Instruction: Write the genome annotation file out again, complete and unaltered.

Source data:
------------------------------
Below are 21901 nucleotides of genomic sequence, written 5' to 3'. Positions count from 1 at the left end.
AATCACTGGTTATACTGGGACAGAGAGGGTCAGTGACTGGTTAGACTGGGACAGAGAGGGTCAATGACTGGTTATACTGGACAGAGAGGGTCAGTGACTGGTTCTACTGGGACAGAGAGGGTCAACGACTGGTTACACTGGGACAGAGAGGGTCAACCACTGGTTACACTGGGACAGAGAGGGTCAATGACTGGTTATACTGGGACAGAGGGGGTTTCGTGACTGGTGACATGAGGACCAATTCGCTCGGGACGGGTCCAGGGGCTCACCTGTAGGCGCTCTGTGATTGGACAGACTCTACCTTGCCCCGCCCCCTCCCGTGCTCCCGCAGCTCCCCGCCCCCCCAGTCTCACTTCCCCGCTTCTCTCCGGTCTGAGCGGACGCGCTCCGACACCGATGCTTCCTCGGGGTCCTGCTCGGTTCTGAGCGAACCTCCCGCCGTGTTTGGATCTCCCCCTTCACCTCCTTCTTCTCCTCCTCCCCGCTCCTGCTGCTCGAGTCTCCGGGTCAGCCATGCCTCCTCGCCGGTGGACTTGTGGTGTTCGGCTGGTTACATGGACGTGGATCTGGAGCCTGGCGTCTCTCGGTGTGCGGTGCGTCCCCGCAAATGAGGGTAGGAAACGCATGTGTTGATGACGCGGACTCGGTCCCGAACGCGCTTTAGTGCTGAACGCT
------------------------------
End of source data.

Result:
Below are 21901 nucleotides of genomic sequence, written 5' to 3'. Positions count from 1 at the left end.
AATCACTGGTTATACTGGGACAGAGAGGGTCAGTGACTGGTTAGACTGGGACAGAGAGGGTCAATGACTGGTTATACTGGACAGAGAGGGTCAGTGACTGGTTCTACTGGGACAGAGAGGGTCAACGACTGGTTACACTGGGACAGAGAGGGTCAACCACTGGTTACACTGGGACAGAGAGGGTCAATGACTGGTTATACTGGGACAGAGGGGGTTTCGTGACTGGTGACATGAGGACCAATTCGCTCGGGACGGGTCCAGGGGCTCACCTGTAGGCGCTCTGTGATTGGACAGACTCTACCTTGCCCCGCCCCCTCCCGTGCTCCCGCAGCTCCCCGCCCCCCCAGTCTCACTTCCCCGCTTCTCTCCGGTCTGAGCGGACGCGCTCCGACACCGATGCTTCCTCGGGGTCCTGCTCGGTTCTGAGCGAACCTCCCGCCGTGTTTGGATCTCCCCCTTCACCTCCTTCTTCTCCTCCTCCCCGCTCCTGCTGCTCGAGTCTCCGGGTCAGCCATGCCTCCTCGCCGGTGGACTTGTGGTGTTCGGCTGGTTACATGGACGTGGATCTGGAGCCTGGCGTCTCTCGGTGTGCGGTGCGTCCCCGCAAATGAGGGTAGGAAACGCATGTGTTGATGACGCGGACTCGGTCCCGAACGCGCTTTAGTGCTGAACGCT